The Dickinson County Sheriff's Office says deputies were called to the scene shortly after 1:30 a.m. Sunday. Upon arriving officers discovered the suspect, 30-year-old Thomas Mattsen, had left the bar and went to his home. Officers went there as well, only to be confronted by Mattsen who came out of his residence with a gun. Mattsen was arrested and charged with serious assault, going armed with intent and interference with official acts.

Mattsen was booked into the Clay county jail.

November 24 news


WORTHINGTON - The Worthington Area Symphony Orchestra will perform Handel’s “Messiah” Tuesday at 7:30 p.m. at Memorial Auditorium Performing Arts Center in Worthington. The performance will be comprised of a 55-member orchestra, along with a 70-voice community chorus. Tickets are available from 9 a.m. to 1 p.m. Monday and Tuesday at the box office, may be purchased from WASO members or at the door. A reception in the lobby will follow.

WORTHINGTON — The Worthington community Thanksgiving dinner is set to be hosted at noon Thursday at First Lutheran Church, 1200 Fourth Ave. To call in to reserve a delivery meal, call Terry Morrison at 227-1539 and be sure to state your name, address and number of meals needed to be delivered. Transportation to the dinner is also available by calling Morrison before 8 a.m. Thursday.

WORTHINGTON - Worthington High School (WHS) choral students will present a madrigal dinner event Saturday, Dec. 6. at BenLee’s Café in downtown Worthington. There will be two shows, one at noon and one at 6 p.m. Choir members will sing and entertain as the audience enjoys a full-service meal. For ticket reservations call 507-727-1173, ext. 3310 by Dec. 2 and leave a message if necessary, or contact a WHS choral student.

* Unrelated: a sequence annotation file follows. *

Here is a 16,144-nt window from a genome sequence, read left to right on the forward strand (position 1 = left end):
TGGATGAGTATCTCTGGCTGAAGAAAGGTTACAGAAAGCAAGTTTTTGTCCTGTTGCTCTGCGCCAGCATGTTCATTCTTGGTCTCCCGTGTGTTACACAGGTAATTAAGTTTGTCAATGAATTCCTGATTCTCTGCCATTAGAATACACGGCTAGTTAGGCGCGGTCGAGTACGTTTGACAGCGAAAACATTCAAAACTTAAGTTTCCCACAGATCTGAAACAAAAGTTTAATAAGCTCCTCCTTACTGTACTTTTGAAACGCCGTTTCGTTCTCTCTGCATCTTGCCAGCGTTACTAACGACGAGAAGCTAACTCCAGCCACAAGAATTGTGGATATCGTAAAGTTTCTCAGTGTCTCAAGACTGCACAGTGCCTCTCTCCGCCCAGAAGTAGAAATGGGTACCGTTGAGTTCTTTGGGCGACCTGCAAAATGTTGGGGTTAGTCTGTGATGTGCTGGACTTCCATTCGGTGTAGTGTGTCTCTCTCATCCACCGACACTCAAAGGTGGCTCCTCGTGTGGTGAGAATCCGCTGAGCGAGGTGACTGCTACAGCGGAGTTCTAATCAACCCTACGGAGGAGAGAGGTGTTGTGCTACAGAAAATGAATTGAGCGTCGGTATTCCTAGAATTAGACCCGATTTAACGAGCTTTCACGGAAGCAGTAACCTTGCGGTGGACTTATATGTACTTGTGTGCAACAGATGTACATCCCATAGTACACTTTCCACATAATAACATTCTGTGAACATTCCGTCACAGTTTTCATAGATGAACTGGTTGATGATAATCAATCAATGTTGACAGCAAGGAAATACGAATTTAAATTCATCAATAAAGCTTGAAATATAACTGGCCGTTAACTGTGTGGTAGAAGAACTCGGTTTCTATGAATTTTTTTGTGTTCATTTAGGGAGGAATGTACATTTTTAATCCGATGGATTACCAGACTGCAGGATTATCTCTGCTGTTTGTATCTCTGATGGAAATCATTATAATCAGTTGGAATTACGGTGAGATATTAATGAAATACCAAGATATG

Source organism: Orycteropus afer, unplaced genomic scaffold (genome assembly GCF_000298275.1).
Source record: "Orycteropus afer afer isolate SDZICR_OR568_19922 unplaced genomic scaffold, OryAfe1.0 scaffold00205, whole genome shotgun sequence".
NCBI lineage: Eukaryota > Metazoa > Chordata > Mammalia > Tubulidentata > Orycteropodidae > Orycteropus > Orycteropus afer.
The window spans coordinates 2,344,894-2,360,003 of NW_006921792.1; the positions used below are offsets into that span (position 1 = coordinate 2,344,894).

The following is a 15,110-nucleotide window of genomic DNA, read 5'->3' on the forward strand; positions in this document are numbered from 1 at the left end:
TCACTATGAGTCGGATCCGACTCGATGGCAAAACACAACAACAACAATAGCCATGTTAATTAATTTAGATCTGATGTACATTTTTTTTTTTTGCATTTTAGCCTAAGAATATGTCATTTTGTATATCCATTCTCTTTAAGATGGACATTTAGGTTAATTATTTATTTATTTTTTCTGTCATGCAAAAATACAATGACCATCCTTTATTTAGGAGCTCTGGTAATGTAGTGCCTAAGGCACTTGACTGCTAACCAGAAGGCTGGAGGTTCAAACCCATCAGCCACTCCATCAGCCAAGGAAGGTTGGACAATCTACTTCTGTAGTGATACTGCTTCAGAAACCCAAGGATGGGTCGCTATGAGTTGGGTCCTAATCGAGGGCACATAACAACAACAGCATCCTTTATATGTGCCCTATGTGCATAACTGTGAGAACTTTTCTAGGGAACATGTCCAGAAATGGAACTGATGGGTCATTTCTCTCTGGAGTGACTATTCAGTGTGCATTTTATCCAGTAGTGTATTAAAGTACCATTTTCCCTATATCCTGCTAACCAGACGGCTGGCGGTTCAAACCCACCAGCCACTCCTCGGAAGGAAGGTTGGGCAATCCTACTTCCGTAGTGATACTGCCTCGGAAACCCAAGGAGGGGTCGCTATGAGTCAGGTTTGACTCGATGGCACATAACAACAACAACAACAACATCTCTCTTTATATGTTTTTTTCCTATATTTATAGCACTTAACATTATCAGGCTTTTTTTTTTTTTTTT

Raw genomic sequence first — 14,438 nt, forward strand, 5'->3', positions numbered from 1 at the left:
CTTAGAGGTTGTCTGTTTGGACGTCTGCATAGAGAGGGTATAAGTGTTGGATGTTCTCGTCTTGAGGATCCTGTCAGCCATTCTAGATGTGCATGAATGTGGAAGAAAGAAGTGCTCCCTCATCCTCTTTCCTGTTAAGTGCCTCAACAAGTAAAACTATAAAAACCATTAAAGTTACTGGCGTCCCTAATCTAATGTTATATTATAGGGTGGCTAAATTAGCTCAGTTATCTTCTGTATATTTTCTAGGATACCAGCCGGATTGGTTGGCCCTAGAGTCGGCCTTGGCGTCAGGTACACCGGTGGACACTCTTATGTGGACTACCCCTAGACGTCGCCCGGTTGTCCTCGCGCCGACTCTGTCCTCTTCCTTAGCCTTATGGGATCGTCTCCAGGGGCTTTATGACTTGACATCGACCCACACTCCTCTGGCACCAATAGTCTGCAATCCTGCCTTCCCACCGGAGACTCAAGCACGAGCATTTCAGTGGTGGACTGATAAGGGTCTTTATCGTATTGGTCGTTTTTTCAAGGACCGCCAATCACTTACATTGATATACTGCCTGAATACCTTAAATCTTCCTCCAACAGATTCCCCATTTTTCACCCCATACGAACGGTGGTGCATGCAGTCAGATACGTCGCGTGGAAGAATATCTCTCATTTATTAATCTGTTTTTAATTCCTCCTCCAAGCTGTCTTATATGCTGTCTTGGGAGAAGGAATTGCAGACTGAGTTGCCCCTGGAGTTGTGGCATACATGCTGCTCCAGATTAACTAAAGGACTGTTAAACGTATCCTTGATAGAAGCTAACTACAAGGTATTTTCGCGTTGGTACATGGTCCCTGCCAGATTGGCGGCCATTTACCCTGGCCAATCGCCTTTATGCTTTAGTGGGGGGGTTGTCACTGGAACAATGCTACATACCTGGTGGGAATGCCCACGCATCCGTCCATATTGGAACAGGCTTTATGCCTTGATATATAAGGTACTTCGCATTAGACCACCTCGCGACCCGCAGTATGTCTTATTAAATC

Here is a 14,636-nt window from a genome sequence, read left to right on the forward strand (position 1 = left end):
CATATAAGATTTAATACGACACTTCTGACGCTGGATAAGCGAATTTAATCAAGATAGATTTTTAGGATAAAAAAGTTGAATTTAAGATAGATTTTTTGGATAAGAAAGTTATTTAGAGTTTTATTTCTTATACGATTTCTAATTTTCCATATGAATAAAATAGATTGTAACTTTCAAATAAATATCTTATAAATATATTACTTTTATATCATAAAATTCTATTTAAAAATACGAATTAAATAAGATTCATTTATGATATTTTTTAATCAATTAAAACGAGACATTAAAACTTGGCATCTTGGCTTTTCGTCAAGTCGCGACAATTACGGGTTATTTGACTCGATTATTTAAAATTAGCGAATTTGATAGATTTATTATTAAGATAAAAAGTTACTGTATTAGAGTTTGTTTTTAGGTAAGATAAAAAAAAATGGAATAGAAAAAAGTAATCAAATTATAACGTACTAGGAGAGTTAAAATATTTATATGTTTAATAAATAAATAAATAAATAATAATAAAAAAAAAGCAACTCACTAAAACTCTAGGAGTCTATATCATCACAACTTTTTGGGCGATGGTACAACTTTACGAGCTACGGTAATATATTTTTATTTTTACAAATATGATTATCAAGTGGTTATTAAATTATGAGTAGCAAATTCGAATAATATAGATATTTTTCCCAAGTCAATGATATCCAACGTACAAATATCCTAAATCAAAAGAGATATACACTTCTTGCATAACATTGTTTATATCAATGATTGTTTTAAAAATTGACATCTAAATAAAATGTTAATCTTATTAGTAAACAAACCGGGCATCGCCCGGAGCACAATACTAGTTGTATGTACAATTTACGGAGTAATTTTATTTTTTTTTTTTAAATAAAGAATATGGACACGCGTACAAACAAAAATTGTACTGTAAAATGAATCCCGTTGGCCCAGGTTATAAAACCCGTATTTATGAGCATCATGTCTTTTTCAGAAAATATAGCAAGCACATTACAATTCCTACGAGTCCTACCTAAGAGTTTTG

JACKSON - The Jackson County Board of Commissioners have announced the potential sale of the Jackson Speedway by open bid. The Speedway was previous offered for sale in 2012, but there was no successful bidder at that time.

Commissioner Bill Tusa, Chair of the Racing Advisory Committee, stated there has been renewed interest in the Speedway and the County Board would like to explore the benefits that the sale of the Speedway would bring to the citizens of Jackson County.
No official action has been taken, and further discussions are expected in December.

ROCK RAPIDS, Iowa – The Lyon County Sheriff’s Office received a report of an underage party at approximately 1 a.m. Saturday. The party was allegedly taking place in the 3700 block of 140th Street in Rock Rapids. Upon further investigation, it was determined there were minors under the age of 21 consuming alcohol. Eight people were charged with minor in possession of alcohol including Nathan Hoiland of Adrian, Austin Cole and Brandi Hilbrands of Rock Rapids, Alex Ohling and Carol Thomas of George, Amanda Porreca of Sheldon, Trevor Berndt of Ellsworth and Brady Mitchell of Sioux Rapids.